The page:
Where This Meets That
I’ve historically disliked Ben Affleck. I think it was ever since I first saw him as the flunky jerk O’Bannion in Richard Linklater’s Dazed and Confused. He was fine enough in that, as a jerk, but I’ve generally never understood his appeal as an actor.
However, now after having seen two films he has directed, I’m forced to throw him some respect. I know Ben will appreciate that.
The Town was a gritty crime drama that left me impressed, but only after finally watching his 2007 directorial debut Gone Baby Gone last week was I totally sold on Affleck’s ability to direct.
Gone Baby Gone is a gut-wrenching search for an abducted four-year-old girl. The film is filled with interesting twists, moral quandaries, and powerhouse performances by a cast including giants like Ed Harris and Morgan Freeman. The surprise for me was Ben Affleck’s younger brother Casey in the lead role as a private detective on his first major missing person case. He is simply phenomenal, pulling off a performance that is both tough and tender but, more importantly, also genuine.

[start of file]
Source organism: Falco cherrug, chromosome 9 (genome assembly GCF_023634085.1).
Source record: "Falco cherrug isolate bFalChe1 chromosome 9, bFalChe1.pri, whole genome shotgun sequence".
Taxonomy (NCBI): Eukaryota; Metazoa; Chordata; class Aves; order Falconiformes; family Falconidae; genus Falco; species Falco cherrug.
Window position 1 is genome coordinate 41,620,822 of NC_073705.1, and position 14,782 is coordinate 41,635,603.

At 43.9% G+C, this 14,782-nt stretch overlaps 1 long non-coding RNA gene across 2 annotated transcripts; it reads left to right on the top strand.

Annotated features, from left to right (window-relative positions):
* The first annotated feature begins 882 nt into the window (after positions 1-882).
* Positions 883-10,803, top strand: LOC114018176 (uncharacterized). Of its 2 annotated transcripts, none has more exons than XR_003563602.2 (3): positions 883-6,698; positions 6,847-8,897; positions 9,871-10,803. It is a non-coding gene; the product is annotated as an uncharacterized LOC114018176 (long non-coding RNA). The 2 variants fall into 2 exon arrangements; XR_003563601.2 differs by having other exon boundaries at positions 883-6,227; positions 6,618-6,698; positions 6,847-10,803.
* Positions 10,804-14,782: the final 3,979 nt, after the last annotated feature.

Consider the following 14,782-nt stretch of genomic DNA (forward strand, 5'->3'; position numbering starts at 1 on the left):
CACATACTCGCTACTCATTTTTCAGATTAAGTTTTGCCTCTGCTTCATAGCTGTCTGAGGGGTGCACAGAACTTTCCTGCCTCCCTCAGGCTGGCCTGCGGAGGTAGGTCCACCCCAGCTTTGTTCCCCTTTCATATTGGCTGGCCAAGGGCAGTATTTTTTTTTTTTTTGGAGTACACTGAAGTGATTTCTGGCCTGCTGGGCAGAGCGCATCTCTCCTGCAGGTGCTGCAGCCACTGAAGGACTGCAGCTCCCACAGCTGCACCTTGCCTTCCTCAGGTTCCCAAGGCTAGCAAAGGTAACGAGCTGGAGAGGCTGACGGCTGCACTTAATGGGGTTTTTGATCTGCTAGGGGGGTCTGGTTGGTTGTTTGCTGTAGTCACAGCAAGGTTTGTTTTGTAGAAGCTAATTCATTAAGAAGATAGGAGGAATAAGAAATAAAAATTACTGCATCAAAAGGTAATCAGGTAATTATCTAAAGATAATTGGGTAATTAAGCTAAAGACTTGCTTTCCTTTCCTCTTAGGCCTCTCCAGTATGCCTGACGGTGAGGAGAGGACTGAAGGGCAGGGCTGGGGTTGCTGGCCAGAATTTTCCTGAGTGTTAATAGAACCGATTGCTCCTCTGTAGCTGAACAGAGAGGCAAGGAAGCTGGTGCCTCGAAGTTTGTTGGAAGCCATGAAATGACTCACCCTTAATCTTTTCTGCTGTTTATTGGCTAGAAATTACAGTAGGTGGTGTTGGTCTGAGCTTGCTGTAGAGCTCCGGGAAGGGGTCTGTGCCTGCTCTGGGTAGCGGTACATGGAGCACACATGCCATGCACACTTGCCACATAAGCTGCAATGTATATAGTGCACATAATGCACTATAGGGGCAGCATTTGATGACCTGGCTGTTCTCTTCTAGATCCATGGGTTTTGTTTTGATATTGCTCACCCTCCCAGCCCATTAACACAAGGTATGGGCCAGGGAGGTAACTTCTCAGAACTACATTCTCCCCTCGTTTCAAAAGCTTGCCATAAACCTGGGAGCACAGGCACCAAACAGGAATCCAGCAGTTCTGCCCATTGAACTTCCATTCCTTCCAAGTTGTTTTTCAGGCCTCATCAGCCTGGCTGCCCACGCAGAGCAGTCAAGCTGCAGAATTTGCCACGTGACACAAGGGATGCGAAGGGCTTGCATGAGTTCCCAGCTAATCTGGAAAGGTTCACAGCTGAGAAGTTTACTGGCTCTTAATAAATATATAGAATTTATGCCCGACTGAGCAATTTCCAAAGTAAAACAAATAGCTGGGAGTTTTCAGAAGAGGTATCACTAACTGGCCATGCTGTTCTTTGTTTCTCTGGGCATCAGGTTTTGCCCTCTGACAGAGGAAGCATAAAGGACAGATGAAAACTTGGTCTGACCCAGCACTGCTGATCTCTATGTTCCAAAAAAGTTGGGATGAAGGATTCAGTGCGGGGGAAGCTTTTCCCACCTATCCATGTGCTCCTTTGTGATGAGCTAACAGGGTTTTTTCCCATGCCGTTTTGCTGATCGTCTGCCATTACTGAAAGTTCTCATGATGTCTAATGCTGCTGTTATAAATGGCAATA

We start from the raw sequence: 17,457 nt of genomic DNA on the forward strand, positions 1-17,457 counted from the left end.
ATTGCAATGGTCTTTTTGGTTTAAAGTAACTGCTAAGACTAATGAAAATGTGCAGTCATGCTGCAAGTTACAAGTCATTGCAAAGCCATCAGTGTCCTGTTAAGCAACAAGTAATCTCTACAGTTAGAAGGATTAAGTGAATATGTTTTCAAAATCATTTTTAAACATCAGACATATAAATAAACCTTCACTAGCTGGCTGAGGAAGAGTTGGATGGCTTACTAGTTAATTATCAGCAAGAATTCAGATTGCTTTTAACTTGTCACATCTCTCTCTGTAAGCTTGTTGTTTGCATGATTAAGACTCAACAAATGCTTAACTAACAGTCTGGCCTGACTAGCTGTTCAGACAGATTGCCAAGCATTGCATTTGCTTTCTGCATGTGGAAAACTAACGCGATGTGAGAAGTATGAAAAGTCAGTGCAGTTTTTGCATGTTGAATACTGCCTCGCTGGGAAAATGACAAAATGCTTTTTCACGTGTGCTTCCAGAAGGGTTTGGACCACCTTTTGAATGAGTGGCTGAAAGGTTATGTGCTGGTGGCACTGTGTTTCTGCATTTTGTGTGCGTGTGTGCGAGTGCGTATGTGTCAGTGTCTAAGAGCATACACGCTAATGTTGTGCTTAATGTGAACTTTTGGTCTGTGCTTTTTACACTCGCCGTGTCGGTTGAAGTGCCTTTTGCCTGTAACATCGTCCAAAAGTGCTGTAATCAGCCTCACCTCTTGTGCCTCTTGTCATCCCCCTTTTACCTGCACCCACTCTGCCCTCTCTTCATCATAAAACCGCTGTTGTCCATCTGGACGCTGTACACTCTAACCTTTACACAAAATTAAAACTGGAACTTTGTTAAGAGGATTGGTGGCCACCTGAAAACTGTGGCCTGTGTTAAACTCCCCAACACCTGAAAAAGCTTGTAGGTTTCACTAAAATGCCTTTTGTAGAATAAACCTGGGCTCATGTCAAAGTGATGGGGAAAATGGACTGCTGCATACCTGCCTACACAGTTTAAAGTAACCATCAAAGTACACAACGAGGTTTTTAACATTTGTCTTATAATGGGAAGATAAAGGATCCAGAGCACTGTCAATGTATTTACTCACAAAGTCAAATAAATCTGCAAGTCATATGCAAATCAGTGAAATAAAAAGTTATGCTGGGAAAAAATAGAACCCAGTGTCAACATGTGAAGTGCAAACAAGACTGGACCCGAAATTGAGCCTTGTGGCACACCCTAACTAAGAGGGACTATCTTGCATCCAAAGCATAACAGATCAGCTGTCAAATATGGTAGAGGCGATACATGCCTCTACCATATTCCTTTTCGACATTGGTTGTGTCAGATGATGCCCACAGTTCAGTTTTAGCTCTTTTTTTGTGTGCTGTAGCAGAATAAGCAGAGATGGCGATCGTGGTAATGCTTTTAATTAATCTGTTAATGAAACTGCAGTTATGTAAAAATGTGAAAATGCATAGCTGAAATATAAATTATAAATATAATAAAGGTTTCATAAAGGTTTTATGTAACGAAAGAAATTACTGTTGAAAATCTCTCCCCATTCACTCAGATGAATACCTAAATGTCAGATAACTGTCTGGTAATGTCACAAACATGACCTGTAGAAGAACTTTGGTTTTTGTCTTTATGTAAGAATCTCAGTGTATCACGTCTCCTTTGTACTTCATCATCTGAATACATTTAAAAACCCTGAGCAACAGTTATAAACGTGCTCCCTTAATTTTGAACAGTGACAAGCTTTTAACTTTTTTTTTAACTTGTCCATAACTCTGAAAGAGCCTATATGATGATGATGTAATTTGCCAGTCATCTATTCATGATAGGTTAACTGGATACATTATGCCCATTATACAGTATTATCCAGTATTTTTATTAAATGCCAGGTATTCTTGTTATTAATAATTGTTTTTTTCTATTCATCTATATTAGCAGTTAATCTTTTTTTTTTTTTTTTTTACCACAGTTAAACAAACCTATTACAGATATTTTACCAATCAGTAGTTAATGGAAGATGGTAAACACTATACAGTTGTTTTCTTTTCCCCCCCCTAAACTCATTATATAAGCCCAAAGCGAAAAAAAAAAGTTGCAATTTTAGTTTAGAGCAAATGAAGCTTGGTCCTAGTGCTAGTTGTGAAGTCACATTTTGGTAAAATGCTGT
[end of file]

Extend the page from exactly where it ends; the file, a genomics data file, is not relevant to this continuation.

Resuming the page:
The film itself forces us to look at the right and wrong in the world in a different light, to wonder what is best when looking at the home life many children grow up with. I am reminded of Keanu Reeves’ character’s line – and you know a statement is pregnant with profundity when prefaced with a reference to words spoken by Keanu Reeves – from Ron Howard’s movie Parenthood: “You know, Mrs. Buckman, you need a license to buy a dog, to drive a car – hell, you even need a license to catch a fish. But they’ll let [anyone] be a father.”
In the end, some truths are just ugly. Props to Affleck for effectively capturing that truth here.
Gone Baby Gone score: 4 Falcone Rings